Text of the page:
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Complete, closed and curated genome sequences of Photobacterium damselae subsp. piscicida isolates from Australia indicate mobilome-driven localized evolution and novel pathogenicity determinants

Publication

Date: 22nd April 2021 | Source: Microbial Genomics

Authors: Laura Baseggio, Oleksandra Silayeva, Nicky Buller, Matt Landos, Jan Englestädter, Andrew C. Barnes.

Despite the recent advances in sequencing technologies, the complete assembly of multi-chromosome genomes of the Vibrionaceae, often containing several plasmids, remains challenging. Using a combination of Oxford Nanopore MinION long reads and short Illumina reads, we fully sequenced, closed and curated the genomes of two strains of a primary aquatic pathogen Photobacterium damselae subsp. piscicida isolated in Australia. These are also the first genome sequences of P. damselae subsp. piscicida isolated in Oceania and, to our knowledge, in the Southern hemisphere. We also investigated the phylogenetic relationships between Australian and overseas isolates, revealing that Australian P. damselae subsp. piscicida are more closely related to the Asian and American strains rather than to the European ones.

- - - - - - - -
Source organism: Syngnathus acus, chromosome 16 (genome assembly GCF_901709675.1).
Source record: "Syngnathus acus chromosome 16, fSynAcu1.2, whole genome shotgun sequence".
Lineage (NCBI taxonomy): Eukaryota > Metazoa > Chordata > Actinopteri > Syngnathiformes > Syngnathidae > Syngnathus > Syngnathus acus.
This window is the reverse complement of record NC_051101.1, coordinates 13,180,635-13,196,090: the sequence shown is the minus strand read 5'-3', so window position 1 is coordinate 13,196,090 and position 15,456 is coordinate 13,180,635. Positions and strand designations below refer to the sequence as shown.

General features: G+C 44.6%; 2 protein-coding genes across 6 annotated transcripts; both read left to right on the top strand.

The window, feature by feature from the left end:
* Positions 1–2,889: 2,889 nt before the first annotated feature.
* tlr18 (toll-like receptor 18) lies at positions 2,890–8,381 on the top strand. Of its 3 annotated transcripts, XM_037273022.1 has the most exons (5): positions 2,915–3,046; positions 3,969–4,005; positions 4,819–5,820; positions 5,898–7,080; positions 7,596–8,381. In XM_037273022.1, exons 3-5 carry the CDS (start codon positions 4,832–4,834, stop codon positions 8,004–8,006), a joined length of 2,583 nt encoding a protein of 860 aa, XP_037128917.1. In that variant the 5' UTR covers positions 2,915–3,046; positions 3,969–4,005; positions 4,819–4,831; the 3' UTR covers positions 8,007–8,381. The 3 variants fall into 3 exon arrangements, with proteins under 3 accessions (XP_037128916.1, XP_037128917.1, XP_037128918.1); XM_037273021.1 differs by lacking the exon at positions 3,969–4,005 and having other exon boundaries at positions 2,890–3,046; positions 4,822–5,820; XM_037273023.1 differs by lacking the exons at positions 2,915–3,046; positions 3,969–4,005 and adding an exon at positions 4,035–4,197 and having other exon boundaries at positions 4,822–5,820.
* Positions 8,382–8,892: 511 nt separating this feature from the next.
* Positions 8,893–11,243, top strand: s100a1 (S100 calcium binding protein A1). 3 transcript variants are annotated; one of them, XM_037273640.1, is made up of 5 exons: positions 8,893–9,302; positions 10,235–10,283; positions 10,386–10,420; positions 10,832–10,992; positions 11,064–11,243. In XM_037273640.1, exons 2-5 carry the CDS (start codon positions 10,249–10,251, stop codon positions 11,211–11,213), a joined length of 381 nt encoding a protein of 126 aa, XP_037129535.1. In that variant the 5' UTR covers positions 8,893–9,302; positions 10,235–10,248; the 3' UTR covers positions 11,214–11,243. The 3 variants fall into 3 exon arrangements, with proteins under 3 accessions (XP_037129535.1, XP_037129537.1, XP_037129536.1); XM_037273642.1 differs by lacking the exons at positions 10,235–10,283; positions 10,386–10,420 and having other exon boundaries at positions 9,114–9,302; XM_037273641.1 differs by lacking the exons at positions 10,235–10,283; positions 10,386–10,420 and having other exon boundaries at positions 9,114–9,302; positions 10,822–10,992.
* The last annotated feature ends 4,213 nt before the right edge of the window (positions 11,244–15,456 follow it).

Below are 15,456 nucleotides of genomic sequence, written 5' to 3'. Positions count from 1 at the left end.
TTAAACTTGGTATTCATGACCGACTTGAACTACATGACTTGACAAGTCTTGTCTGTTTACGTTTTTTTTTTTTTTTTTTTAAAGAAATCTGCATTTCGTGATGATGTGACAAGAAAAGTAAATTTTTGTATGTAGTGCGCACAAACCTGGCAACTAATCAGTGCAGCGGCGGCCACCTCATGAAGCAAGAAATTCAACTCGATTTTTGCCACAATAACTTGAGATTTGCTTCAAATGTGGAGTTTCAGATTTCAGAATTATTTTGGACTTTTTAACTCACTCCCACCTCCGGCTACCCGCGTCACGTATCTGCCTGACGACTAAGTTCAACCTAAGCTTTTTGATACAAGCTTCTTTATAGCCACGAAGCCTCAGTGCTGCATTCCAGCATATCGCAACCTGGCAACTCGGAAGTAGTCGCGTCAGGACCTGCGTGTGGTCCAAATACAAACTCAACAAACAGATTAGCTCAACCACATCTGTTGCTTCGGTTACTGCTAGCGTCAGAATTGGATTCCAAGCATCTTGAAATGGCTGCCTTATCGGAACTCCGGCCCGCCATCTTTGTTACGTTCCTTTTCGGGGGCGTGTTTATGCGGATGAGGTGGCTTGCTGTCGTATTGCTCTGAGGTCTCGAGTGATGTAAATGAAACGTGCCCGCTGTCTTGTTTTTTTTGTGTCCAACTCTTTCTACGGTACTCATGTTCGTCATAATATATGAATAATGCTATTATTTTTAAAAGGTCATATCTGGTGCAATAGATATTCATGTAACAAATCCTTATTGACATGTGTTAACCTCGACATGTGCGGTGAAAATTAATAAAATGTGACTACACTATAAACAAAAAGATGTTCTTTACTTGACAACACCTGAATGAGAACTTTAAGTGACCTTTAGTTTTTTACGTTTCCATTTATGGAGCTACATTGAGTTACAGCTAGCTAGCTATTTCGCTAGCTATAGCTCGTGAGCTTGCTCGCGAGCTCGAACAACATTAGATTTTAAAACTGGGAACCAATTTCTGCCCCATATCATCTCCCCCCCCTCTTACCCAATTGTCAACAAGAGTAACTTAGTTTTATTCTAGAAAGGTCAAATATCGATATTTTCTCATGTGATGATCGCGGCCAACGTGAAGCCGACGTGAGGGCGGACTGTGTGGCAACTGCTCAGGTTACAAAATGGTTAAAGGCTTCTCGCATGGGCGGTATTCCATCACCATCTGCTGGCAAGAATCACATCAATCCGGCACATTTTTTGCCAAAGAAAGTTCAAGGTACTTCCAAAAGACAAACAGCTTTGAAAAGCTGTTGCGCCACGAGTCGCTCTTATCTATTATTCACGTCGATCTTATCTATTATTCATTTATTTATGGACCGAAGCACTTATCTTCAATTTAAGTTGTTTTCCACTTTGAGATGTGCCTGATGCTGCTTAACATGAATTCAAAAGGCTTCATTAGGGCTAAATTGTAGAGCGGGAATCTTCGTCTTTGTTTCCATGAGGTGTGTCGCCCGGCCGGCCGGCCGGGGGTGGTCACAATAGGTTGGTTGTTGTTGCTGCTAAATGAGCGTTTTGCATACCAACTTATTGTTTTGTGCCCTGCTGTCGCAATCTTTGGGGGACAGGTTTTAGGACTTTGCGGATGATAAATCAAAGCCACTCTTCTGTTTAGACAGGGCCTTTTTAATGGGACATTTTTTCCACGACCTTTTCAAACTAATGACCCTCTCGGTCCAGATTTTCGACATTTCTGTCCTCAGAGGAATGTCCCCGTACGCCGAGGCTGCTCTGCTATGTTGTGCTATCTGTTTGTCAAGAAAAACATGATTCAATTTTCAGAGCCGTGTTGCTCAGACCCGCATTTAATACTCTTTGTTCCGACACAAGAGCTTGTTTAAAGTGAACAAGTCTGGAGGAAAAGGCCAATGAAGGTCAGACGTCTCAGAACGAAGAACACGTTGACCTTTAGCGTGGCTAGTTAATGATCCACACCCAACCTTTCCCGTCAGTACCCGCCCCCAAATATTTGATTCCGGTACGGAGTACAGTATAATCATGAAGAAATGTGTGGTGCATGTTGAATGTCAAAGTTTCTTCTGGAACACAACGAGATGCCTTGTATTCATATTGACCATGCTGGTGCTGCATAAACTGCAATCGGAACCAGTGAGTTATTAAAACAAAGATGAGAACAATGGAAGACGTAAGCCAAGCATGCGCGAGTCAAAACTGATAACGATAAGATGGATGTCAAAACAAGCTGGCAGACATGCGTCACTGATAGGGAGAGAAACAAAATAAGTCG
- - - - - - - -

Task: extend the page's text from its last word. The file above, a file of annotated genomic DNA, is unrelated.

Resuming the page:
We investigated the mobilome and present new evidence showing that a host specialization process and progressive adaptive evolution to fish are ongoing in P. damselae subsp. piscicida, and are largely mediated by transposable elements, predominantly in chromosome 2, and by plasmids. Finally, we identified two novel potential virulence determinants in P. damselae subsp. piscicida - a chorismate mutase gene, which is ubiquitously retained and co-localized with the AIP56 apoptogenic toxin-encoding gene on the pPHDP10 plasmid, and transfer-messenger RNA gene ssrA located on the main chromosome, homologous to a critical-to-virulence determinant in Yersinia pseudotuberculosis.

Our study describes, to our knowledge, the only fully closed and manually curated genomes of P. damselae subsp. piscicida available to date, offering new insights into this important fish pathogen and its evolution.

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